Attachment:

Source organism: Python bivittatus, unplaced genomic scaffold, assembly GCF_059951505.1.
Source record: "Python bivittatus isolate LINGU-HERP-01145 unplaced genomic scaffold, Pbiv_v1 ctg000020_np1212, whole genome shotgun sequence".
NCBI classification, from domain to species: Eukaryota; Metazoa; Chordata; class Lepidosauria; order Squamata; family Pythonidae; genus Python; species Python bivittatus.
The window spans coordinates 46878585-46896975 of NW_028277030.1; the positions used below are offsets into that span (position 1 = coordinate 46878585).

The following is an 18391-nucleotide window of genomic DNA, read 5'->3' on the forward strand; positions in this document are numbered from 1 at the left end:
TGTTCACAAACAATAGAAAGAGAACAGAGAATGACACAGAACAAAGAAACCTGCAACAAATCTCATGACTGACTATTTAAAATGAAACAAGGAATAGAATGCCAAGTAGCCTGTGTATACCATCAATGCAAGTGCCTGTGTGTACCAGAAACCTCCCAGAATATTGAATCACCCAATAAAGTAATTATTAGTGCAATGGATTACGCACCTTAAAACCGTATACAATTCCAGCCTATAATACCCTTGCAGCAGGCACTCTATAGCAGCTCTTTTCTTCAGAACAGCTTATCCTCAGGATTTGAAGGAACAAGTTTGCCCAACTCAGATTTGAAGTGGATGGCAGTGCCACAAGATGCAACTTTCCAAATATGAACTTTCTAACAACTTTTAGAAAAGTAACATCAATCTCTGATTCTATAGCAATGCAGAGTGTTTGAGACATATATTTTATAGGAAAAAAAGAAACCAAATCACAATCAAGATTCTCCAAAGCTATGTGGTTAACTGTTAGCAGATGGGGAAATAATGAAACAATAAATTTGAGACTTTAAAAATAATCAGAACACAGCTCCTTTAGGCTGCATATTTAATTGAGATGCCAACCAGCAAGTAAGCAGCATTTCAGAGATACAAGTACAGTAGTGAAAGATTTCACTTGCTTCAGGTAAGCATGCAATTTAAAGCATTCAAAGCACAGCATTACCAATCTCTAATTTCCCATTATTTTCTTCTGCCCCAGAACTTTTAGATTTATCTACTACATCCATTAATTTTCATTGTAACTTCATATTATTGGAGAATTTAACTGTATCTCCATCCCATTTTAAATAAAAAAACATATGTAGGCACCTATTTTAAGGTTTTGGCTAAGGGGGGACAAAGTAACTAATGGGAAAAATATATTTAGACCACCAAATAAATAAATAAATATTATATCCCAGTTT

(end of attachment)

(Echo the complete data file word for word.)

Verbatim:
Source organism: Python bivittatus, unplaced genomic scaffold, assembly GCF_059951505.1.
Source record: "Python bivittatus isolate LINGU-HERP-01145 unplaced genomic scaffold, Pbiv_v1 ctg000020_np1212, whole genome shotgun sequence".
NCBI classification, from domain to species: Eukaryota; Metazoa; Chordata; class Lepidosauria; order Squamata; family Pythonidae; genus Python; species Python bivittatus.
The window spans coordinates 46878585-46896975 of NW_028277030.1; the positions used below are offsets into that span (position 1 = coordinate 46878585).

The following is an 18391-nucleotide window of genomic DNA, read 5'->3' on the forward strand; positions in this document are numbered from 1 at the left end:
TGTTCACAAACAATAGAAAGAGAACAGAGAATGACACAGAACAAAGAAACCTGCAACAAATCTCATGACTGACTATTTAAAATGAAACAAGGAATAGAATGCCAAGTAGCCTGTGTATACCATCAATGCAAGTGCCTGTGTGTACCAGAAACCTCCCAGAATATTGAATCACCCAATAAAGTAATTATTAGTGCAATGGATTACGCACCTTAAAACCGTATACAATTCCAGCCTATAATACCCTTGCAGCAGGCACTCTATAGCAGCTCTTTTCTTCAGAACAGCTTATCCTCAGGATTTGAAGGAACAAGTTTGCCCAACTCAGATTTGAAGTGGATGGCAGTGCCACAAGATGCAACTTTCCAAATATGAACTTTCTAACAACTTTTAGAAAAGTAACATCAATCTCTGATTCTATAGCAATGCAGAGTGTTTGAGACATATATTTTATAGGAAAAAAAGAAACCAAATCACAATCAAGATTCTCCAAAGCTATGTGGTTAACTGTTAGCAGATGGGGAAATAATGAAACAATAAATTTGAGACTTTAAAAATAATCAGAACACAGCTCCTTTAGGCTGCATATTTAATTGAGATGCCAACCAGCAAGTAAGCAGCATTTCAGAGATACAAGTACAGTAGTGAAAGATTTCACTTGCTTCAGGTAAGCATGCAATTTAAAGCATTCAAAGCACAGCATTACCAATCTCTAATTTCCCATTATTTTCTTCTGCCCCAGAACTTTTAGATTTATCTACTACATCCATTAATTTTCATTGTAACTTCATATTATTGGAGAATTTAACTGTATCTCCATCCCATTTTAAATAAAAAAACATATGTAGGCACCTATTTTAAGGTTTTGGCTAAGGGGGGACAAAGTAACTAATGGGAAAAATATATTTAGACCACCAAATAAATAAATAAATATTATATCCCAGTTT